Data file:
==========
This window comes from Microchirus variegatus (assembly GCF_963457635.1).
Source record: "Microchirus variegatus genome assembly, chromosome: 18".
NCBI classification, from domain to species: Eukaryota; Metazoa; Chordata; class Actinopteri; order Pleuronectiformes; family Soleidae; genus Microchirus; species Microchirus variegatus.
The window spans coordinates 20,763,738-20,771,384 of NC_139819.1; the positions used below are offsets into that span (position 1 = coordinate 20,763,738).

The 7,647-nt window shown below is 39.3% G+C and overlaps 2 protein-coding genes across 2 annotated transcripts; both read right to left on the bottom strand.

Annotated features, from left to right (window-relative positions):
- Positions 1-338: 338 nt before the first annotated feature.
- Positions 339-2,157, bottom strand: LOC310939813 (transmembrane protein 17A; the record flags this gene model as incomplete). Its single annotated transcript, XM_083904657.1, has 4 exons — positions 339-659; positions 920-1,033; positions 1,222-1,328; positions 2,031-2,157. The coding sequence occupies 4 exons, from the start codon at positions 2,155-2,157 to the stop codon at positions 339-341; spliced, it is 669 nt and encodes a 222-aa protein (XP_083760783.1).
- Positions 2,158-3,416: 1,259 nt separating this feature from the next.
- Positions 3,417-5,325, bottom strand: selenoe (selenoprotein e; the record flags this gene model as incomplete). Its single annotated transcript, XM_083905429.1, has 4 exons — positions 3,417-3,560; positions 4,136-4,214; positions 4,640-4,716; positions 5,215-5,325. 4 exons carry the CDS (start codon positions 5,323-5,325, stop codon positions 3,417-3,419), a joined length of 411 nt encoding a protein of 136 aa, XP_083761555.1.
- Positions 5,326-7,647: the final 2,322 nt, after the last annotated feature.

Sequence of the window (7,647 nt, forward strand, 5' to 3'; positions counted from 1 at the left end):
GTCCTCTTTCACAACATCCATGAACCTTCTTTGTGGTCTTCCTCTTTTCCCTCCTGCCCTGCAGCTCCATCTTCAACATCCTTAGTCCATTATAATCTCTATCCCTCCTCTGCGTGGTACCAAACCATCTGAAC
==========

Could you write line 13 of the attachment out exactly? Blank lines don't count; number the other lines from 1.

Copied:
GTCCTCTTTCACAACATCCATGAACCTTCTTTGTGGTCTTCCTCTTTTCCCTCCTGCCCTGCAGCTCCATCTTCAACATCCTTAGTCCATTATAATCTCTATCCCTCCTCTGCGTGGTACCAAACCATCTGAAC